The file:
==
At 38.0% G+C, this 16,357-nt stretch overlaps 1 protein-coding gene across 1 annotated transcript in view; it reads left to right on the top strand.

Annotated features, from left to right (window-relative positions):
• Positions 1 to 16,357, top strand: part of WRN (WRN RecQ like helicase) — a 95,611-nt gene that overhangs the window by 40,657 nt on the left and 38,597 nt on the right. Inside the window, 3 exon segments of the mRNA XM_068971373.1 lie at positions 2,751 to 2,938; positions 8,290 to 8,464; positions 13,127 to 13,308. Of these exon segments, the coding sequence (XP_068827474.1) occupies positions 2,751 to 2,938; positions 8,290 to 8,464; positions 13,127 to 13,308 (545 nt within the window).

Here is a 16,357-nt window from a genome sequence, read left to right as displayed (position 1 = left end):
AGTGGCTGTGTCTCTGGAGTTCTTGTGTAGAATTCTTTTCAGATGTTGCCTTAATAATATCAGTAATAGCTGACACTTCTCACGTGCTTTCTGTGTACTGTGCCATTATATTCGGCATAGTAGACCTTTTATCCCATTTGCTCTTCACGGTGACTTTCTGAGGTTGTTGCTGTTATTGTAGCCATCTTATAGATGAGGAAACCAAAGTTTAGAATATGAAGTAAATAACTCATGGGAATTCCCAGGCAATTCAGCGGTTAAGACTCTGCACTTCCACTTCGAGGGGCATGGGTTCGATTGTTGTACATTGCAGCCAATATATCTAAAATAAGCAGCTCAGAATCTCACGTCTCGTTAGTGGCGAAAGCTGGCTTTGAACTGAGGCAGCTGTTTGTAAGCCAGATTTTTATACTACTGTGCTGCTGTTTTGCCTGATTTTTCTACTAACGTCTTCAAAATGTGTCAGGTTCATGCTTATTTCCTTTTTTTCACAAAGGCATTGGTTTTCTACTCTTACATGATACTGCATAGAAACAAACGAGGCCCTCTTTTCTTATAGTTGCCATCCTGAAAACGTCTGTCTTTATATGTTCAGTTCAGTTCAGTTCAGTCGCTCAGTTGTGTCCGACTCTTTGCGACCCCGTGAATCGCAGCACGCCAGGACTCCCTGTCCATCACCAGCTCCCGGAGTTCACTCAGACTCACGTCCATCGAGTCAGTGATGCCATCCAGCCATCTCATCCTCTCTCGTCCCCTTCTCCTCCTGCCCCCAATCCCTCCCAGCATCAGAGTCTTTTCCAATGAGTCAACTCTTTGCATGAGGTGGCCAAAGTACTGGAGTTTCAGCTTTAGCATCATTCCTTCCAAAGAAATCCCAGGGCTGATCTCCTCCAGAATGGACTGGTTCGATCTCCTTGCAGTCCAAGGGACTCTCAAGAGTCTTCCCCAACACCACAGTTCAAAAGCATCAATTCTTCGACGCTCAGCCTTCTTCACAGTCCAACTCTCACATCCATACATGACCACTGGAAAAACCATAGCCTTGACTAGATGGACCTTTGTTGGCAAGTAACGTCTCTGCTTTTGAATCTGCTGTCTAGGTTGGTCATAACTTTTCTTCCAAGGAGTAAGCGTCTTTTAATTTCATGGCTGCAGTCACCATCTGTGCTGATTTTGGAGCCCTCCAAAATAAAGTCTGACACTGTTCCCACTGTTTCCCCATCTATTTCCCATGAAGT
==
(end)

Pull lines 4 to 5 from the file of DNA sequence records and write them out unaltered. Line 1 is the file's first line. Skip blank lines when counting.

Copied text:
Here is a 16,357-nt window from a genome sequence, read left to right as displayed (position 1 = left end):
AGTGGCTGTGTCTCTGGAGTTCTTGTGTAGAATTCTTTTCAGATGTTGCCTTAATAATATCAGTAATAGCTGACACTTCTCACGTGCTTTCTGTGTACTGTGCCATTATATTCGGCATAGTAGACCTTTTATCCCATTTGCTCTTCACGGTGACTTTCTGAGGTTGTTGCTGTTATTGTAGCCATCTTATAGATGAGGAAACCAAAGTTTAGAATATGAAGTAAATAACTCATGGGAATTCCCAGGCAATTCAGCGGTTAAGACTCTGCACTTCCACTTCGAGGGGCATGGGTTCGATTGTTGTACATTGCAGCCAATATATCTAAAATAAGCAGCTCAGAATCTCACGTCTCGTTAGTGGCGAAAGCTGGCTTTGAACTGAGGCAGCTGTTTGTAAGCCAGATTTTTATACTACTGTGCTGCTGTTTTGCCTGATTTTTCTACTAACGTCTTCAAAATGTGTCAGGTTCATGCTTATTTCCTTTTTTTCACAAAGGCATTGGTTTTCTACTCTTACATGATACTGCATAGAAACAAACGAGGCCCTCTTTTCTTATAGTTGCCATCCTGAAAACGTCTGTCTTTATATGTTCAGTTCAGTTCAGTTCAGTCGCTCAGTTGTGTCCGACTCTTTGCGACCCCGTGAATCGCAGCACGCCAGGACTCCCTGTCCATCACCAGCTCCCGGAGTTCACTCAGACTCACGTCCATCGAGTCAGTGATGCCATCCAGCCATCTCATCCTCTCTCGTCCCCTTCTCCTCCTGCCCCCAATCCCTCCCAGCATCAGAGTCTTTTCCAATGAGTCAACTCTTTGCATGAGGTGGCCAAAGTACTGGAGTTTCAGCTTTAGCATCATTCCTTCCAAAGAAATCCCAGGGCTGATCTCCTCCAGAATGGACTGGTTCGATCTCCTTGCAGTCCAAGGGACTCTCAAGAGTCTTCCCCAACACCACAGTTCAAAAGCATCAATTCTTCGACGCTCAGCCTTCTTCACAGTCCAACTCTCACATCCATACATGACCACTGGAAAAACCATAGCCTTGACTAGATGGACCTTTGTTGGCAAGTAACGTCTCTGCTTTTGAATCTGCTGTCTAGGTTGGTCATAACTTTTCTTCCAAGGAGTAAGCGTCTTTTAATTTCATGGCTGCAGTCACCATCTGTGCTGATTTTGGAGCCCTCCAAAATAAAGTCTGACACTGTTCCCACTGTTTCCCCATCTATTTCCCATGAAGT